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In OED2, it is "philosophers' stone". In Chambers 21st Century, it is "philosopher's stone".

FWIW, my 1999 edition of Brewer has "philosopher's stone".
John Hall
Johnson: "Well, we had a good talk."
Boswell: "Yes, Sir, you tossed and gored several persons." Dr Samuel Johnson (1709-84); James Boswell (1740-95)
In OED2, it is "philosophers' stone". In Chambers 21st Century, it is "philosopher's stone".

FWIW, my 1999 edition of Brewer has "philosopher's stone".

Ha! My Brewer, which is undated but must be in the range 1946-1956, has "Philosophers' Stone" and "Philosophers' Tree", but "Philosopher's Egg".

My first edition (2000) of the Oxford DoP&F has all three entries as "Philosopher's".
Matti
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The head form in the OED is 'Philosophers' stone'. If it were not so, I would have told you. Did you read as far as 'It will be seen that the correct form is not philosopher's, but philosophers' stone.' in the OED note I quoted above?

John Dean
Oxford
(Note. Lapis philosophorum occurs in works attributed to

Raymund Lully (1234-1315), and in those of Arnoldus de Villa ... presumably even in the head form of the OED entry.

The head form in the OED is 'Philosophers' stone'. If it were not so, I would have told you. Did ... will be seen that the correct form is not philosopher's, but philosophers' stone.' in the OED note I quoted above?

You didn't tell me either way - I'm not psychic. I understand that none of the OED's citations give the plural form. Now, that's naughty - they've crossed the "dictionaries are descriptive not prescriptive" line. They shouldn't have done it without any citations to support them.
John Briggs
In article

, Matti
FWIW, my 1999 edition of Brewer has "philosopher's stone".

Ha! My Brewer, which is undated but must be in the range 1946-1956, has "Philosophers' Stone" and "Philosophers' Tree", but "Philosopher's Egg". My first edition (2000) of the Oxford DoP&F has all three entries as "Philosopher's".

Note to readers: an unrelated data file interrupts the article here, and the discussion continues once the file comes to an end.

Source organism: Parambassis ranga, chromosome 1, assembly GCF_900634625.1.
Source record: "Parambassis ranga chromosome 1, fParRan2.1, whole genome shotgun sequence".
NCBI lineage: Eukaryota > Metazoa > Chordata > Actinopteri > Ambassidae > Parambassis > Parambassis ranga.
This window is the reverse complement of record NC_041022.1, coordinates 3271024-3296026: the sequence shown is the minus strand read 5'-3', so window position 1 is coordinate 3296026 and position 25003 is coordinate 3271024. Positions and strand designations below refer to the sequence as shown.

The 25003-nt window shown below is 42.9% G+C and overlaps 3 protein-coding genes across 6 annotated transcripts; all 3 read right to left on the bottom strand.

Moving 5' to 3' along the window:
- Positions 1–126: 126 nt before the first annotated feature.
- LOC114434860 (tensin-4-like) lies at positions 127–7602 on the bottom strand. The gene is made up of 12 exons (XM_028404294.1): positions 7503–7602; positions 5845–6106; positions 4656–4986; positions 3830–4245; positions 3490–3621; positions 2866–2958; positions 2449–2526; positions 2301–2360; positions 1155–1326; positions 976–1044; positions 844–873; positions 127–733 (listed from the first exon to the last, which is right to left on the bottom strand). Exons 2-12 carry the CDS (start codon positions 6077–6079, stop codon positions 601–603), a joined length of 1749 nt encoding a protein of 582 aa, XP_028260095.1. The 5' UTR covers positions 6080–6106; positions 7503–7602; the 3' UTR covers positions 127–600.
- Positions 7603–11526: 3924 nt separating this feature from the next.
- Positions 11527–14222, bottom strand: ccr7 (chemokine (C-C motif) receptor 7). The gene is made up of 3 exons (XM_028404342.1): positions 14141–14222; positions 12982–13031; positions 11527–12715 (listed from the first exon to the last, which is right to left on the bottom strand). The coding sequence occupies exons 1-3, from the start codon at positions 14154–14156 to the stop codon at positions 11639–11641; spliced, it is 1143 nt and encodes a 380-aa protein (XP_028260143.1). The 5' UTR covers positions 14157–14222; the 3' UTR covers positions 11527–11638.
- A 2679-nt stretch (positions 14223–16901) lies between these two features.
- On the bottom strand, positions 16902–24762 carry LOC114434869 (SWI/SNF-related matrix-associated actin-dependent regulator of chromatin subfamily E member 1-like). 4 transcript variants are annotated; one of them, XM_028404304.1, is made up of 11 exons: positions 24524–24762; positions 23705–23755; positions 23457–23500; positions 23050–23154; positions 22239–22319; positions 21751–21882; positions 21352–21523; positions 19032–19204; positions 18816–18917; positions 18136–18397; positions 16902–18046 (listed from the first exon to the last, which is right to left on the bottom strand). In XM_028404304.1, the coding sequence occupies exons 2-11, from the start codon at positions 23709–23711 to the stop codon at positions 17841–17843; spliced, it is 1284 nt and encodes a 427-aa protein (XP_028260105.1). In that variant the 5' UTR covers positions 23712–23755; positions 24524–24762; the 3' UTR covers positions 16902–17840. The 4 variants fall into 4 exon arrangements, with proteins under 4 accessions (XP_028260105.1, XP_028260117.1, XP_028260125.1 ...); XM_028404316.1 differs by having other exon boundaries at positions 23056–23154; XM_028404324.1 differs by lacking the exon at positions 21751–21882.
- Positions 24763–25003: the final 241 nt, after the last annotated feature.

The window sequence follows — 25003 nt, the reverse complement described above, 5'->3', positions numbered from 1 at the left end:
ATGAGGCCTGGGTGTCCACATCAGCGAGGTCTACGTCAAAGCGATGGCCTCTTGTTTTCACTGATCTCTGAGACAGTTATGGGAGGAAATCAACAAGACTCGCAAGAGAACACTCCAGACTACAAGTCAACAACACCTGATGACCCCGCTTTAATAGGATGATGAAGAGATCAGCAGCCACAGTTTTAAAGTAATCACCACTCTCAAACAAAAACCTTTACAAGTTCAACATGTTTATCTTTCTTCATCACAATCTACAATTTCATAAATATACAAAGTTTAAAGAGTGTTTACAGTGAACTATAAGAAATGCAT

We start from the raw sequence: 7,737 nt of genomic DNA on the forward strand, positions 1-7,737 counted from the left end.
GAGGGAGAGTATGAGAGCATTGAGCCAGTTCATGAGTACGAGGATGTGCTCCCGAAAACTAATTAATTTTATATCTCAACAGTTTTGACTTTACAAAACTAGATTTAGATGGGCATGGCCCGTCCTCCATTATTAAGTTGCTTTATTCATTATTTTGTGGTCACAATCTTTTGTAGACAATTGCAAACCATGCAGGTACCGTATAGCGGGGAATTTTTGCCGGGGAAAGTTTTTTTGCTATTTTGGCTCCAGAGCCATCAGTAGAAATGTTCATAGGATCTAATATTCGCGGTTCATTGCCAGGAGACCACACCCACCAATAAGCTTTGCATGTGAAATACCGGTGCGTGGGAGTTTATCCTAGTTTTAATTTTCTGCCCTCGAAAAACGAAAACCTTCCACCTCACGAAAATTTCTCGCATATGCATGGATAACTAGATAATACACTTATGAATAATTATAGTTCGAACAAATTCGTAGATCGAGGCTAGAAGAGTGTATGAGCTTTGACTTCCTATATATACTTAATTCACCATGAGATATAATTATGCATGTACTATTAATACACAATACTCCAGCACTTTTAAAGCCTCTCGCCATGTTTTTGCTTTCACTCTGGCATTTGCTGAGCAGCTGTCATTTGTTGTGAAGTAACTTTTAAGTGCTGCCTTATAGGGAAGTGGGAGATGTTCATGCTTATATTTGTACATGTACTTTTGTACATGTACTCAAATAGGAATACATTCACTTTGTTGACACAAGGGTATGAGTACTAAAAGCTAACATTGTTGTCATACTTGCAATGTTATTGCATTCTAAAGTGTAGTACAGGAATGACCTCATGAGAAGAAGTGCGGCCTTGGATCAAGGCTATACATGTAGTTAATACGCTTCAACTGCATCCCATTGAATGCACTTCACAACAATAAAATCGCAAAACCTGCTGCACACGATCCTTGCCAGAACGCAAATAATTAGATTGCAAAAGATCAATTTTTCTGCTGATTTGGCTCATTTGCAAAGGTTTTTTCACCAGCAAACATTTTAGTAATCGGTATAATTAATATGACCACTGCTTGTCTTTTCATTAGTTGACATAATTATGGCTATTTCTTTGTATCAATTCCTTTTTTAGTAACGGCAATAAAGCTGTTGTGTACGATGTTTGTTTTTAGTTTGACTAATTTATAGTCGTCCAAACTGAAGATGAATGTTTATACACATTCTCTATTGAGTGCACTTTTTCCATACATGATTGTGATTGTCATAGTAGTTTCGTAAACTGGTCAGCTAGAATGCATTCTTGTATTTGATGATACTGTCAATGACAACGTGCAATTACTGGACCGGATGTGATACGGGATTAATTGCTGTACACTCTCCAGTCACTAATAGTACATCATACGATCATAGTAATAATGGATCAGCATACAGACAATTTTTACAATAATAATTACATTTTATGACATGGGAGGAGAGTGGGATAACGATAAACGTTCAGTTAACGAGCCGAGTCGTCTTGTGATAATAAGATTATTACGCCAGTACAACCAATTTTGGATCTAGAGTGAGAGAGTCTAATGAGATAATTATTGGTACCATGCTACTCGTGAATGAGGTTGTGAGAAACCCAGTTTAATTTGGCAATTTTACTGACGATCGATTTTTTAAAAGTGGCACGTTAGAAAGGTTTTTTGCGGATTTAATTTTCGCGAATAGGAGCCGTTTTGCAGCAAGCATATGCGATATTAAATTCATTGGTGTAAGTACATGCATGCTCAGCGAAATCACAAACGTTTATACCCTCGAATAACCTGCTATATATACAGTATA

As does my 1894 edition of Brewer.

(URL removed)
Llanberis Pass
How insignificant are man's endeavours!
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The head form in the OED is 'Philosophers' stone'. If it were not so, I would have told you. Did ... will be seen that the correct form is not philosopher's, but philosophers' stone.' in the OED note I quoted above?

Yes it does say that. But it fails to cite a single example of that
use, which makes its statement about "correct" use distinctly suspect
IMO. BTW I'm working from the Second Edition CD ROM v3.0 of 2002.

Mike Stevens, narrowboat Felis Catus II
web site (URL removed)
Old teachers never die, they simply lose their class.
In the absence of an academy defining "correct" English use, ... by others than on any metaphysical conception of absolute correctness.

It is, nevertheless, strange if the OED (or at least the edition seen by the poster) doesn't give a citation. ... useage has changed over the ages, or been contentious. If I can be *** I'll excavate my edition and check.

To save you the trouble, OED2 doesn't mention "philosopher's stone" at all. Only "philosophers' stone".
But, as I have mentioned twice before (look, it's all cited above in this post and in yours too, much as I hate cascade posting), in a dictionary more recent than OED2, "philosopher's stone" occurs. It occurs too in the title of a popular children's novel, which also post-dates OED2.
This is all I want to say. I am not going to be drawn into a silly argument about which form is more "correct" in contemporary English. I am merely pointing out what exists in the references cited.

Giles.
Why don't you all write to JKR and ask her if she intended it to mean one Philosopher or more, instead of getting into smart-alec answers.
Mike
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Why don't you all write to JKR and ask her if she intended it to mean one Philosopher or more, instead of getting into smart-alec answers.

Don't top-post.

John Briggs
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